What Are the Differences Between MB, KB and GB File Sizes?

A 1-KB file is composed of 1,000 bytes of data, a 1-MB file is composed of 1 million bytes of data and a 1-GB file is composed of 1 billion bytes of data. "KB" stands for "kilobytes," "MB" stands for "megabytes" and "GB" stands for "gigabytes," as "kilo," "mega" and "giga" are metric system prefixes for thousand, million and billion. The abbreviation for byte is "B."

A byte is composed of 8 bits of data. A bit is equivalent to a single 0 or 1 in the machine language of a computer. A byte is equivalent to a single keystroke on a typical personal computer. A line of text created with 70 keystrokes is 70 bytes or 560 bits. A half-page of text when saved creates a file about 1 kilobyte in size.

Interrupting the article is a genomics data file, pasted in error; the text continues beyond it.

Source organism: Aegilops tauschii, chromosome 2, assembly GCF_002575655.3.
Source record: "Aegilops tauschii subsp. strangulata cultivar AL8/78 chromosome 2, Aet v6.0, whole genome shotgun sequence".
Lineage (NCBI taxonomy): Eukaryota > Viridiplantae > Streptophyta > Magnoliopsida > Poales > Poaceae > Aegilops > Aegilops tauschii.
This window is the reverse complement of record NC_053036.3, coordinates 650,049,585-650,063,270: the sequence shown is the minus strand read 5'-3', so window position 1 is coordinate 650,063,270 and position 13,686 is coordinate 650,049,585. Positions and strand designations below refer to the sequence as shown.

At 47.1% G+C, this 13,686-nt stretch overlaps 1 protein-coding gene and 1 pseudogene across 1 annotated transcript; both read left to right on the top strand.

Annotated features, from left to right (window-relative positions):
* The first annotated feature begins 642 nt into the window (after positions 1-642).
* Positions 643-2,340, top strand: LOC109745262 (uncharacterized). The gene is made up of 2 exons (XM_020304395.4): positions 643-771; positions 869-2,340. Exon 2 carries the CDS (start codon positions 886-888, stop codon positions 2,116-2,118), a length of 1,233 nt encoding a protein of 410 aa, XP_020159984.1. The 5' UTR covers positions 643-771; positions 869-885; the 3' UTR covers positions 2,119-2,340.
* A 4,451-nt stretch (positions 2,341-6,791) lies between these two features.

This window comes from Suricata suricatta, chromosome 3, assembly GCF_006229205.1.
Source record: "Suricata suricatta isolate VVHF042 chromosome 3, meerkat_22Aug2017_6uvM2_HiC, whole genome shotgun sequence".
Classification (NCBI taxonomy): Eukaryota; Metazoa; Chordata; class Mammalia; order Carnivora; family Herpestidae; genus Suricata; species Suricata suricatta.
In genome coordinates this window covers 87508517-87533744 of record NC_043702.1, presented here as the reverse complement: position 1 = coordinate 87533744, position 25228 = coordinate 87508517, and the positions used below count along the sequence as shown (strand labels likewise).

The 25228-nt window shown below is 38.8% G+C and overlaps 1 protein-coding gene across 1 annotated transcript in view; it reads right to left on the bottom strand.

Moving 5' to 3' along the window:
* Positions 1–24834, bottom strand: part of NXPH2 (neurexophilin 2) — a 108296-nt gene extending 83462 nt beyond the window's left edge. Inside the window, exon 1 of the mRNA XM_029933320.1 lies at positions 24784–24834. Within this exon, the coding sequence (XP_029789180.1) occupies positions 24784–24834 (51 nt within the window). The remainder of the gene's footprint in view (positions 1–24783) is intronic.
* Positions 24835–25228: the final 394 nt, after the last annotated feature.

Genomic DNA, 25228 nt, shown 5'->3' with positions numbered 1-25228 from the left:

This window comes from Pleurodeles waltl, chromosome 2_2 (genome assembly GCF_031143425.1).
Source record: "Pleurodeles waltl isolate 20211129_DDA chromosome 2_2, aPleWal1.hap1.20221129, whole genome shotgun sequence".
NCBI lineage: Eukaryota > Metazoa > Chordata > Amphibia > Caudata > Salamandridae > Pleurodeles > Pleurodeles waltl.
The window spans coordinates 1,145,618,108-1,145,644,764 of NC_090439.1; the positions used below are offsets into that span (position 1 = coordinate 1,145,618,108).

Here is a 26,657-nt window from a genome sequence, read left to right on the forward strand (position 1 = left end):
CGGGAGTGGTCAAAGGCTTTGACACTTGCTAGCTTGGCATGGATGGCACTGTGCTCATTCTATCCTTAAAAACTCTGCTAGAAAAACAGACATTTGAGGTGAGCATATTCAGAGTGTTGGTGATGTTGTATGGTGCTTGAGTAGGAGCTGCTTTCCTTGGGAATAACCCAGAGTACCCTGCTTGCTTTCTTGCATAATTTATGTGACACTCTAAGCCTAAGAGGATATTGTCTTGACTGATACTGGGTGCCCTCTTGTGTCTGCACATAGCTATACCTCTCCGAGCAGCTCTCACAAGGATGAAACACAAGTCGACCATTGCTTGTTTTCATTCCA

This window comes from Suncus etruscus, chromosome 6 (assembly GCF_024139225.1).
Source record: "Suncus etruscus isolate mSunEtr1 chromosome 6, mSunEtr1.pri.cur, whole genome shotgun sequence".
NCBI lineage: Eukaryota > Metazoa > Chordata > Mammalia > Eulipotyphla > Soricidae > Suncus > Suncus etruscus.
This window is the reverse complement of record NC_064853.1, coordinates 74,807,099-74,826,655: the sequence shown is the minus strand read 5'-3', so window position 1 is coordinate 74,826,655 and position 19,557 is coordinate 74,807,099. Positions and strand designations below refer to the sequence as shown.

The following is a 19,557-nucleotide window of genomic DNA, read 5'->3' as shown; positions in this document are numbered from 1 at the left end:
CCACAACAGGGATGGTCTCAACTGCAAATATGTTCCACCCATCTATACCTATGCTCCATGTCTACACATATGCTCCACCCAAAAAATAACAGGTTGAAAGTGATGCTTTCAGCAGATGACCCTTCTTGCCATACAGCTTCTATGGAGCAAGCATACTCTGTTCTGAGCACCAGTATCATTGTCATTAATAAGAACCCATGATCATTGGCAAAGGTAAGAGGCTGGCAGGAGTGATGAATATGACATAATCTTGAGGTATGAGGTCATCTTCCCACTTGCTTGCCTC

Some examples of information that saves as about a 1-megabyte file include a typical minute of CD-quality audio, a 500-page novel or a 4-megapixel photo. Examples of a 1-gigabyte file are a two-hour movie in high-quality MP3 format or a about a thousand 500-word novels saved as a single file.

Typical CDs store about 700 megabytes, while typical DVDs store about 6 gigabytes. A typical hard drive in a personal computer produced in 2015 stores about 1 terabyte of data. A terabyte is 1 trillion bytes, or about 1,000 gigabytes.